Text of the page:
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LittleRickyII

Was "Mame" *Really* a Flop?

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LittleRickyII    308

That's all I've ever heard about this movie, that it was a box office flop.  I can accept that it was a flop with critics, and I understand full well why critics did not like it, but many years ago I saw a book in my university library that contained a list of 1974 movies ranked by box office numbers.  My memory was that, while Mame was not ranked anywhere near the top for the year, it was still far from the bottom.  Now I have found this website which confirms my memory.  It shows 117 movies released that year, and if you sort by box office earnings, it comes in at 30th place.  That puts Mame in the top 26% of movies that year in terms of box office numbers.  According to this site, it earned $18,200,000 (or $87,200,000 in today's dollars).  That sounds pretty impressive to me.  What's more, according to IMDB, Mame had a budget of $12 million.  $18.2 million in earnings on a film that cost $12 million means a 52% return!  Please sign me up for any opportunity to make 52% on my investment!  And look at some of the movies that year that did less box office than MameHarry and Tonto, for example, which won Art Carney an Oscar.  And The Life and Times of Grizzly Adams, which NBC apparently thought was a big enough hit to turn it into a TV series a couple years later.  And It's Alive, which spawned a sequel.  There are a number of other movies further down the list below Mame that are familiar to me but which I've never heard referred to as bombs.  So what gives?  Why is Mame repeatedly called a box office bomb?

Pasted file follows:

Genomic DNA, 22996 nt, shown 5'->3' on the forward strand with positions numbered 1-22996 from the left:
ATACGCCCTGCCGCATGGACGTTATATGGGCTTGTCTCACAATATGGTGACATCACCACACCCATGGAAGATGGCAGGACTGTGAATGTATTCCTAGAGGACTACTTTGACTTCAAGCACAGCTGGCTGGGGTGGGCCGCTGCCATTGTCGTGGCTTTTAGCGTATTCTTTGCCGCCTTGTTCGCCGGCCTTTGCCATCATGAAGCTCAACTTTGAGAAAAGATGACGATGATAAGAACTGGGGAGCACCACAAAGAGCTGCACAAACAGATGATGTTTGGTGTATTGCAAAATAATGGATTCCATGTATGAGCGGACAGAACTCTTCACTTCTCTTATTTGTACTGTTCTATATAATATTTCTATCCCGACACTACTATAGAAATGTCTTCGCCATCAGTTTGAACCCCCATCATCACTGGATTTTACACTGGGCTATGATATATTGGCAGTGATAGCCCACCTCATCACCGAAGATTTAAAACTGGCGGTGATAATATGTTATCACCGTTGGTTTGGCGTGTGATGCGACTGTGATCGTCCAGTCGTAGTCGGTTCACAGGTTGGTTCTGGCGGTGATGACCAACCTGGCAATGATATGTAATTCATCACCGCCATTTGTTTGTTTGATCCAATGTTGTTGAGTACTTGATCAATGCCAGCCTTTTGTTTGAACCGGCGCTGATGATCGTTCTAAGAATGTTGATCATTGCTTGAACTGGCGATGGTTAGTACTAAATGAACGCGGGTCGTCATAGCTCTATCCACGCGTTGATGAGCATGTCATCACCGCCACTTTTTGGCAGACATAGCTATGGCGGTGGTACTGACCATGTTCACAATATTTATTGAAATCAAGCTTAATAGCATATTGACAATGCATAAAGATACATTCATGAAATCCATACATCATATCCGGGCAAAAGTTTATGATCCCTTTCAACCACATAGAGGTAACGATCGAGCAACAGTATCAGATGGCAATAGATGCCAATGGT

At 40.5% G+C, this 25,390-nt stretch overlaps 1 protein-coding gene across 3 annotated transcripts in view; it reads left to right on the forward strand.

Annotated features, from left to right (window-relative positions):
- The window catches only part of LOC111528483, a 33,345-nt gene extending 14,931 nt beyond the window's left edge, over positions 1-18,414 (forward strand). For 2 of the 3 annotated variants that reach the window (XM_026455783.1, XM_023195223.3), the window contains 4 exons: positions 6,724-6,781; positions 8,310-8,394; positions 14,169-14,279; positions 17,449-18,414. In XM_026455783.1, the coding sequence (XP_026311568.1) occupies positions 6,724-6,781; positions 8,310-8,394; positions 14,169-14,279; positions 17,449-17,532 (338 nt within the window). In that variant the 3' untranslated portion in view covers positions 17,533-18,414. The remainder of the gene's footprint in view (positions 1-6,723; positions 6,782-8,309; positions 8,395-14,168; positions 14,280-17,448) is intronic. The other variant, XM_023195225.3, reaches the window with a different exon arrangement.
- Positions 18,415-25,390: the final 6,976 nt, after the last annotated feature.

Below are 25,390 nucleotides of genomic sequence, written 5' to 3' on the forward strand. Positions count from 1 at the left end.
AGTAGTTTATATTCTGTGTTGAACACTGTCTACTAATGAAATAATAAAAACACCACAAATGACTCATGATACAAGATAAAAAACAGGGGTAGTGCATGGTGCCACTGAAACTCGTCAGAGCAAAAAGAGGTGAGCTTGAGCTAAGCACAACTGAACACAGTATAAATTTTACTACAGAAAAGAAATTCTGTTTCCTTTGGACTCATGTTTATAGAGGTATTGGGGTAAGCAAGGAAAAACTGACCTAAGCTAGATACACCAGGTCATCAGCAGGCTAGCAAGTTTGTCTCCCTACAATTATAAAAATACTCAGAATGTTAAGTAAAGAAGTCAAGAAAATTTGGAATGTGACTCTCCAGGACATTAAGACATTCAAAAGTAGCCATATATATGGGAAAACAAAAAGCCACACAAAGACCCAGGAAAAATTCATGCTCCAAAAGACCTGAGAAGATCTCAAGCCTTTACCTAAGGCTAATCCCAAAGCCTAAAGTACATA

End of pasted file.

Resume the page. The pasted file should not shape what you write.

https://www.ultimatemovierankings.com/1974-movies/

Rank Movie Stars Box Office (Millions) Adjusted B.O. (Millions) Review %age Oscar Noms/Wins
1 Blazing Saddles (1974) Gene Wilder &  $118.1 $566.5 81 3/1
Mel Brooks  
2 The Towering Inferno (1974) Paul Newman &  $114.8 $550.9 69 8/3
AA Best Picture Nom Steve McQueen  
3 Young Frankenstein (1974) Gene Wilder &  $85.2 $408.8 88 2/1
Mel Brooks  
4 Earthquake (1974) Charlton Heston &  $78.6 $377.2 45 4/1
Ava Gardner  
5 Airport 1975 (1974) Myrna Loy &  $76.7 $367.8 43 0/0
Charlton Heston  
6 Murder on the Orient Express (1974) Ingrid Bergman &  $58.0 $278.0 78 6/1
Sean Connery  
7 Benji (1974) Peter Breck &  $50.9 $244.2 62 1/1
Deborah Walley  
8 Herbie Rides Again (1974) Ken Berry &  $50.0 $239.8 56 0/0
Helen Hayes  
9 The Godfather: Part II (1974) Al Pacino &  $47.5 $228.1 95 11/6